Why I Stopped Defending My Ideas


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I used to have the urge to defend myself when others attacked or criticized my ideas. “I need to say something about this!” But now, I think, what’s the point? It’s not like you can change another person’s mind. When’s the last time someone said the following?

“Well, John and I disagreed about X. But John had such a good argument that he made me change my belief system. In fact, I’m going to change my entire life. John was so right!”

I don’t know about you, but I’ve never heard anything like that. People disagree with you all the time at work, at home, at the gym, etc. Why do we feel the need to defend our ideas? We’re held captive by our own ideas and try to convince others that our ideas are the best.

What a waste of time. Why are you concerned with other people’s opinions, views, and actions? You don’t need to explain why your ideas and actions are the best.

There’s no such thing as “best” so and so. What works for you might not work for someone else. You need to be free of your ego. You don’t need to prove people wrong. You also don’t need to show people how smart you are. 

“Be yourself” is very simple advice. But it’s very hard to put into practice. The world constantly wants you to behave or think in a certain way. Ralph Waldo Emerson said it best:

“To be yourself in a world that is constantly trying to make you something else is the greatest accomplishment.”

The wiser you are, the less you feel like showing it to others. For years, I didn’t understand why one of my mentors asked me questions about business when I was still in college. He was highly successful on all levels but never wanted to show how smart he was. 

Looking back, I had no clue what I was talking about. But he never told me my answers were wrong. Wise people never think they know it all.

Not Everyone Will Agree With You

Since I gave up defending my ideas, I’m free to think and do whatever I want. I know that I’m driven by my core values and morality. I don’t do things that harm the common good. As long as I abide by those rules, I have no need to explain my ideas.

Every week, people email me about my articles. Most of them are great. Sometimes people agree with the ideas; sometimes they don’t. But most people are respectful. And I’ve often learned new things from my readers.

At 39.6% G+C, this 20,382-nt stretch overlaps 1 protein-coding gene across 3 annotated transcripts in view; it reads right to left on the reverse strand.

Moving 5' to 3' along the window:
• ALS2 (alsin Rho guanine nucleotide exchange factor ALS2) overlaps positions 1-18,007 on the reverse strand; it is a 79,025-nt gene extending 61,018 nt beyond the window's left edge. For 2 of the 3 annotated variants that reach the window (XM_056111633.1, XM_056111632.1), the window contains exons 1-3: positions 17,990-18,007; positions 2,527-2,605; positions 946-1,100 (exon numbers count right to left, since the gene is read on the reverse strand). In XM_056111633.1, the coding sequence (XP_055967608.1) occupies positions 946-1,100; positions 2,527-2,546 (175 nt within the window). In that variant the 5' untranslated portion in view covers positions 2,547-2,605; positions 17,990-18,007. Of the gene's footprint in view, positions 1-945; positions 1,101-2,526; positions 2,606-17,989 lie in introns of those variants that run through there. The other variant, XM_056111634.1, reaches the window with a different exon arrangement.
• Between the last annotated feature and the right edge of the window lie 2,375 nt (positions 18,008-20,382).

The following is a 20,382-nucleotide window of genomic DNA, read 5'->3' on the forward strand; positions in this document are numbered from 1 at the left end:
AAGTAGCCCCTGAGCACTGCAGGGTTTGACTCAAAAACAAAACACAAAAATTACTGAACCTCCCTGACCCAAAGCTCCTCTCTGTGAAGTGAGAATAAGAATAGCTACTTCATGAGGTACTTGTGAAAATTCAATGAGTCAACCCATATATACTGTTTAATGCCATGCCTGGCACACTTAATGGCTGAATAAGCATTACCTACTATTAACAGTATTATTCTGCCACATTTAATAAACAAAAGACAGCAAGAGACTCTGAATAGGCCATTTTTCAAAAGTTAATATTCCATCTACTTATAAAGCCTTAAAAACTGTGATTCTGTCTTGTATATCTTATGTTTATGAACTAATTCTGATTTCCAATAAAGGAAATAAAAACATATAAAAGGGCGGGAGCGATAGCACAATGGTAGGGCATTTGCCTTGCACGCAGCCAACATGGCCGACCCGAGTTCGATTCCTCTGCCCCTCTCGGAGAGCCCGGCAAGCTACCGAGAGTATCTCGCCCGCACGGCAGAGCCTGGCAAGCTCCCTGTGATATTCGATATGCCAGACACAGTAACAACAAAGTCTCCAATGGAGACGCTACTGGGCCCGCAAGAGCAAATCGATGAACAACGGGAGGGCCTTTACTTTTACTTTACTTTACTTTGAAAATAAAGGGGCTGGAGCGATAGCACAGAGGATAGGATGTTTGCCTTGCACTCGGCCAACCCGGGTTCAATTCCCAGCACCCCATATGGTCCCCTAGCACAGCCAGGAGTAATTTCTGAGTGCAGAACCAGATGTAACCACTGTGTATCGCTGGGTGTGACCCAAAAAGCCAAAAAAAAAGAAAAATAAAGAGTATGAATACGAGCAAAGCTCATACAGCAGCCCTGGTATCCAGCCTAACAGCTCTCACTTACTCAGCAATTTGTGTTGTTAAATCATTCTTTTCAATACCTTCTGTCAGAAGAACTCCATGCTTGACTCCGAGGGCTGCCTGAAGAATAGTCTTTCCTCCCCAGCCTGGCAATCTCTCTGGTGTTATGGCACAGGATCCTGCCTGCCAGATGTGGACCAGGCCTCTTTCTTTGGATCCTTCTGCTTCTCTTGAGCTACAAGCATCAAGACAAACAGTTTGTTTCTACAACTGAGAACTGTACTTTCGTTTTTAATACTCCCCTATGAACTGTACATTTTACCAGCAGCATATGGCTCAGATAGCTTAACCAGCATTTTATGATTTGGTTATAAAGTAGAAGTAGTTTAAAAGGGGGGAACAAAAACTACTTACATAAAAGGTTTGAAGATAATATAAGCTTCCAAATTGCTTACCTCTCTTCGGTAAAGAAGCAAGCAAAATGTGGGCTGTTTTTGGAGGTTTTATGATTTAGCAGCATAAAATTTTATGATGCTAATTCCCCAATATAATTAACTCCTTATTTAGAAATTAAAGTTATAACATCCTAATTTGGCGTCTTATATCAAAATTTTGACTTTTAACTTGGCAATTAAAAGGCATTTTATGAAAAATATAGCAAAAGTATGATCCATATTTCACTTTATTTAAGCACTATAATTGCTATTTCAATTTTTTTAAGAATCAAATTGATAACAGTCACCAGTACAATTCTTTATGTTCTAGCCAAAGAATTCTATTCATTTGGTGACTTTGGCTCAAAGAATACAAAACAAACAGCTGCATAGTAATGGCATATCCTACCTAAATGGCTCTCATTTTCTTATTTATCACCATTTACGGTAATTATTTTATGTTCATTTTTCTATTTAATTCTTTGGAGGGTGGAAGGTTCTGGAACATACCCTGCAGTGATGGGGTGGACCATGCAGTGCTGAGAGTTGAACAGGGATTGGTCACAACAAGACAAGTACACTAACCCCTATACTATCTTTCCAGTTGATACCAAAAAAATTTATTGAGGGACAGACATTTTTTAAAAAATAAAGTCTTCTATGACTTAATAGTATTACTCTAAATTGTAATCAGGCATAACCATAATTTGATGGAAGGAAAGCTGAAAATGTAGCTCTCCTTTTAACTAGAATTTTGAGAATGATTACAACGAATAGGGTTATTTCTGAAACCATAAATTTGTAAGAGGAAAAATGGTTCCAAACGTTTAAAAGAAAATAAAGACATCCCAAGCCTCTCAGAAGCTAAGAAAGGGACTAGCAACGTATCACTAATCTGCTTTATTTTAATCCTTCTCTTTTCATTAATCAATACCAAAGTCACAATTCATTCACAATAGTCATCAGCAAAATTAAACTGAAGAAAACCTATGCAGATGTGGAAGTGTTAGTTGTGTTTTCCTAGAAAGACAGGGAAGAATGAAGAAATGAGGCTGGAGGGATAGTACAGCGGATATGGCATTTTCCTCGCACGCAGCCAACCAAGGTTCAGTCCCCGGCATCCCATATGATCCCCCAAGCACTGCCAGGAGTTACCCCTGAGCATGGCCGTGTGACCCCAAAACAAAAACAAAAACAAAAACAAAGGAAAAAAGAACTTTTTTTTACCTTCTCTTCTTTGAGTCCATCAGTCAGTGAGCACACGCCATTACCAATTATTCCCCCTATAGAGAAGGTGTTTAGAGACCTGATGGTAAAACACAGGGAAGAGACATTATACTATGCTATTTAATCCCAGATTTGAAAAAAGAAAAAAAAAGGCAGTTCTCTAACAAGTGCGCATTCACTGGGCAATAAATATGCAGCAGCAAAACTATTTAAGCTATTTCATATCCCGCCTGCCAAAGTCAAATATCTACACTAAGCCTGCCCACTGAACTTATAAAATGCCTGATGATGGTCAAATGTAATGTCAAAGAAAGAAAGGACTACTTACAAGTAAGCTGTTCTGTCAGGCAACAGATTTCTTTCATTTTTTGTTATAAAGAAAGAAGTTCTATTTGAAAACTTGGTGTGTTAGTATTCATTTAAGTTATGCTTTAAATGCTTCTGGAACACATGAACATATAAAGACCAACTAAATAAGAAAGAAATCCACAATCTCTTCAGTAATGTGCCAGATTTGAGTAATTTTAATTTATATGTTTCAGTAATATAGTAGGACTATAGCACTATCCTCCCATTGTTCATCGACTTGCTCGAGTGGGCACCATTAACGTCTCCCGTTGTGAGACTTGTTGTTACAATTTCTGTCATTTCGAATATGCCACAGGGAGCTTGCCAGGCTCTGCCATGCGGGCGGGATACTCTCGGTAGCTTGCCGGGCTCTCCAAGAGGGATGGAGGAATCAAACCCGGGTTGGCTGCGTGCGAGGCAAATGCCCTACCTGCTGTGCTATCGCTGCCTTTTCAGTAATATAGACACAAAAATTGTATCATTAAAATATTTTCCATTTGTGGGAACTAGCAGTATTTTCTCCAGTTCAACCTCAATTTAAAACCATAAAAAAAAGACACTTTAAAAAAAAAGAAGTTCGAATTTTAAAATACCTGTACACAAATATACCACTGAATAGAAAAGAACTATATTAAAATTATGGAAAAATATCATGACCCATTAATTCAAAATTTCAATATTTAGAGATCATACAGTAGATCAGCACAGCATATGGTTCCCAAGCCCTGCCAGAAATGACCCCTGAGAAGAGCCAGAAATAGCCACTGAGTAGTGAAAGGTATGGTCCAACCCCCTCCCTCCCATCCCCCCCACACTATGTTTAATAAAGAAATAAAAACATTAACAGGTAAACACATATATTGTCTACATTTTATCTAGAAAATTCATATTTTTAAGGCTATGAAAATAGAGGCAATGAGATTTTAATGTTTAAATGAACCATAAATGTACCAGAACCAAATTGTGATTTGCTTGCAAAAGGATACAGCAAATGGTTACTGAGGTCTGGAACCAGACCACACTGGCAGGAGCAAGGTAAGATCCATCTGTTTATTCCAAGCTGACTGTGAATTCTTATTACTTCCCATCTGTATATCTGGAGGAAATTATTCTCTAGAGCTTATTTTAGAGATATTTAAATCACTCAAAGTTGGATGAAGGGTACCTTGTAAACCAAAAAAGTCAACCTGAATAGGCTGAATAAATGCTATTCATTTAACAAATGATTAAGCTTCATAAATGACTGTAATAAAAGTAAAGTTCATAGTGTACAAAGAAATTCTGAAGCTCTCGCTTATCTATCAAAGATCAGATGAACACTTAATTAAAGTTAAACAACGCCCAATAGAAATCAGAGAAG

But some people try to prove me wrong. That’s a very different mindset, and I immediately spot those types of people. They simply want to defend their point of view. I used to respond to a lot of those emails. But I simply don’t have the urge to engage in a battle with them. We’re only trying to defend our ideas. Also, I can’t convince them. If I could, I would’ve done it with the article. I say what I have to say, and beyond that, there’s not much to say. So what if someone disagrees? They have every right. 

But when people behave like idiots, sometimes I tell them. One guy recently said that I should stop quoting Marcus Aurelius because he was an emperor that killed people. Oh really?! It doesn’t require a genius to understand that historical figures did a lot of wrong things. 

Today, we live in a transparent society and you can’t do that stuff. Ancient philosophers said and did a lot of horrific things. Does that mean we should discard their good ideas? Of course not. We can learn from everything. That’s how I look at it. If others don’t agree, so what? It doesn’t mean you’re wrong. It also doesn’t mean the other person is right. If you stay humble and keep challenging your ideas, you will keep learning. That’s what matters. 

Don’t Become Attached To Ideas

A lot of people defend their beliefs because they become their beliefs. When someone attacks their ideas, they feel like it’s a personal attack. They need to defend themselves. If you catch yourself getting angry when someone attacks your ideas or beliefs, tell yourself: “It’s just an idea. It’s not me.”

It’s simply not worth it to get angry. That’s why I’m not attached to my ideas. If I come across something that works better, I abandon my old ideas. I’m loyal to family and close friends, but not to ideas. Ideas are cheap. 

Everyone can come up with them. I’m concerned with what works in practice. If you have a better way of living or doing something, I will listen. But ultimately, I decide to act on it or not. 

And you, my friend, can do your own thing. Everyone is different. The problem is that everyone tries to convince us that their beliefs are the best. They want to make you something you’re not. Never give in. Always be yourself. That’s the only honorable way of going through your life—as yourself. 

Note: This article was excerpted from Darius Foroux book, What It Takes To Be Free

Darius Forouxhttps://dariusforoux.com/
I’ve been sharing actionable tips to optimize your life and career every week since 2015. I also host a podcast and have published 7 books. But most people know me for my articles on productivity and habits.

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